The U.S. Fish and Wildlife Service has notified the Federal Aviation Administration, the U.S. Coast Guard, and barge companies and airlines serving Point Lay that walruses are in the area, Medeiros said. The federal Marine Mammal Protection Act prohibits the “take” of walrus, which includes disturbance from human activity.

Sea ice usually melts to its summer minimum sometime in September.

The federal government in 2008 listed polar bears as a threatened species because of diminished sea ice brought on by climate warming. The Center for Biological Diversity that year petitioned to do the same for walruses.

Walruses, Alaska, Sea
The U.S. Fish and Wildlife Service in Anchorage received a report that several thousand walruses were gathered Tuesday on the barrier island off the coast of Point Lay. Pixabay

However, the U.S. Fish and Wildlife Service concluded in October 2017 that walruses are adapting and no one has proven that they need sea ice for birthing, nursing and feeding.

Also Read- Stardom Comes with a Price Tag, Says Actor Ayushmann Khurrana

The Center for Biological Diversity sued to reverse that decision and the lawsuit is pending before a U.S. District Court judge in Anchorage. (VOA)

Next Story

Rise in Sea Level to Affect 36 Million People in India by 2050

Climate Central produced the model using machine learning

0
Sea, India, Cities
The findings are based on a new digital elevation model called CoastalDEM which shows that many of the world's coastlines are far lower than has been generally known and that sea level rise could affect hundreds of millions of more people in the coming decades. Pixabay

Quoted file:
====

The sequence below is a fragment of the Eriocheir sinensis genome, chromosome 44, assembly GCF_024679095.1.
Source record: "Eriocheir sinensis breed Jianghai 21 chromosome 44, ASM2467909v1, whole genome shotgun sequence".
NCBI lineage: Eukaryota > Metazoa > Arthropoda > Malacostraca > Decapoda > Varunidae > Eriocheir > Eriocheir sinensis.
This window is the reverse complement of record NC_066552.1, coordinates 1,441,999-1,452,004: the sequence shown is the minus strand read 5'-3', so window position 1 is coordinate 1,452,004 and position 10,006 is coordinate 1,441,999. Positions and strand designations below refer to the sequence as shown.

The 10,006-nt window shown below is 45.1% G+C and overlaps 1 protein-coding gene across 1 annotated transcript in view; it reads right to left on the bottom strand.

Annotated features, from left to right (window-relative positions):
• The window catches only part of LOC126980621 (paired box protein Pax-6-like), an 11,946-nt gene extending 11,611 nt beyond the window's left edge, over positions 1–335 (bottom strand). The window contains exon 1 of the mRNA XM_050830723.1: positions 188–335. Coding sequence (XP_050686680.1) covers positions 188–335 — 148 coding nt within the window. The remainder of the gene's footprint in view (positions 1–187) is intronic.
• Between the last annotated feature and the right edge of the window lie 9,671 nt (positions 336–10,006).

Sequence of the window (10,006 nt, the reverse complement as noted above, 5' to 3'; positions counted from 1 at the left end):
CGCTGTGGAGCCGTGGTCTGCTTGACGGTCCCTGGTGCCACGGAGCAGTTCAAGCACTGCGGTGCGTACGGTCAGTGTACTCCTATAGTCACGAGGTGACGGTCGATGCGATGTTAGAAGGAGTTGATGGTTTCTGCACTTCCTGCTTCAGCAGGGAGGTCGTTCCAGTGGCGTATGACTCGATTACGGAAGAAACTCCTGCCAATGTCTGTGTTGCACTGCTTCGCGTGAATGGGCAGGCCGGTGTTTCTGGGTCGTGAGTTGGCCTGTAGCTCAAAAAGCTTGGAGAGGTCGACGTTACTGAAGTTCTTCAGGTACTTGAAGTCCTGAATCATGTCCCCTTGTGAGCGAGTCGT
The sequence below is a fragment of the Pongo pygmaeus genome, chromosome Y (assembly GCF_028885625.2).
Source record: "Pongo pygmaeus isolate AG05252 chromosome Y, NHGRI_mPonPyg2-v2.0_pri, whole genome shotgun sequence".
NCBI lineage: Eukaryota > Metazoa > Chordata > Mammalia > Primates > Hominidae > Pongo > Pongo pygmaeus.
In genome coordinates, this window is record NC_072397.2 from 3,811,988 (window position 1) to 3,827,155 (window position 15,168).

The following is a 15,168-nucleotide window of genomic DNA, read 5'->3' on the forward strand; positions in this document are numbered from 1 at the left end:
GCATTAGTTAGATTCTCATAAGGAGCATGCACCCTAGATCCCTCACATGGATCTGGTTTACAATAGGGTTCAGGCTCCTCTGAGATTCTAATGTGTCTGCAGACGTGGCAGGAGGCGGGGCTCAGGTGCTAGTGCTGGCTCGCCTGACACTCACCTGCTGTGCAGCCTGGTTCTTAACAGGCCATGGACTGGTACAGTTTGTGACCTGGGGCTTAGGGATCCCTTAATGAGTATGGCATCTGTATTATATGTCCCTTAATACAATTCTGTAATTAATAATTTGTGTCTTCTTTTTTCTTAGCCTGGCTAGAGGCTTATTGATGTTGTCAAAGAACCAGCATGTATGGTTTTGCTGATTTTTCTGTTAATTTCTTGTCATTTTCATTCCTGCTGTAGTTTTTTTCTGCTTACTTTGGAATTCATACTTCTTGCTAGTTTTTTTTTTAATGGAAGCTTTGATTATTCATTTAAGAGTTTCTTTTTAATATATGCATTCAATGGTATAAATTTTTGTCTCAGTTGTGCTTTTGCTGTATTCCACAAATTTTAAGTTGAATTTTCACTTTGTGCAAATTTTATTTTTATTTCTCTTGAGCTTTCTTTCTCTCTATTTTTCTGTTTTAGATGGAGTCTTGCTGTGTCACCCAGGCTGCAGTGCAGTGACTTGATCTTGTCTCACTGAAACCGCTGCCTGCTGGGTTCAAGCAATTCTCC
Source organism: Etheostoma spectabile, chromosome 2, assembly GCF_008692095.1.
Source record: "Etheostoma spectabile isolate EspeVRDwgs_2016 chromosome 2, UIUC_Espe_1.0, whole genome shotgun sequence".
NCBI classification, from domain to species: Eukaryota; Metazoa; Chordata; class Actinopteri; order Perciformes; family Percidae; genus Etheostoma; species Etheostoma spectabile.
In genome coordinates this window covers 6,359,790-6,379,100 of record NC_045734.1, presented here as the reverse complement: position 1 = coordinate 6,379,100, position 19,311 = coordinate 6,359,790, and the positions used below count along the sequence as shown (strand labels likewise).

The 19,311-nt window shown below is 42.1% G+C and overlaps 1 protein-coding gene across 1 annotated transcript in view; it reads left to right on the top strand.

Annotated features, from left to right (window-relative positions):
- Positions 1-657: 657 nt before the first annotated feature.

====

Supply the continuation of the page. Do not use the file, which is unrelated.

A rise in the sea level may put some of India’s greatest cities, including Mumbai, in the flood-risk zone, affecting a total of 36 million people in the country by 2050 – about 31 million more than previously thought, warns a study.

Worldwide, rising sea levels could within three decades push chronic floods to affect 300 million people, according to research by the New Jersey-based science organisation Climate Central.

The researchers found that West Bengal and coastal Odisha are projected to be particularly vulnerable to floods by 2050, as is the city of Kolkata.

The findings are based on a new digital elevation model called CoastalDEM which shows that many of the world’s coastlines are far lower than has been generally known and that sea level rise could affect hundreds of millions of more people in the coming decades than previously understood. Climate Central produced the model using machine learning.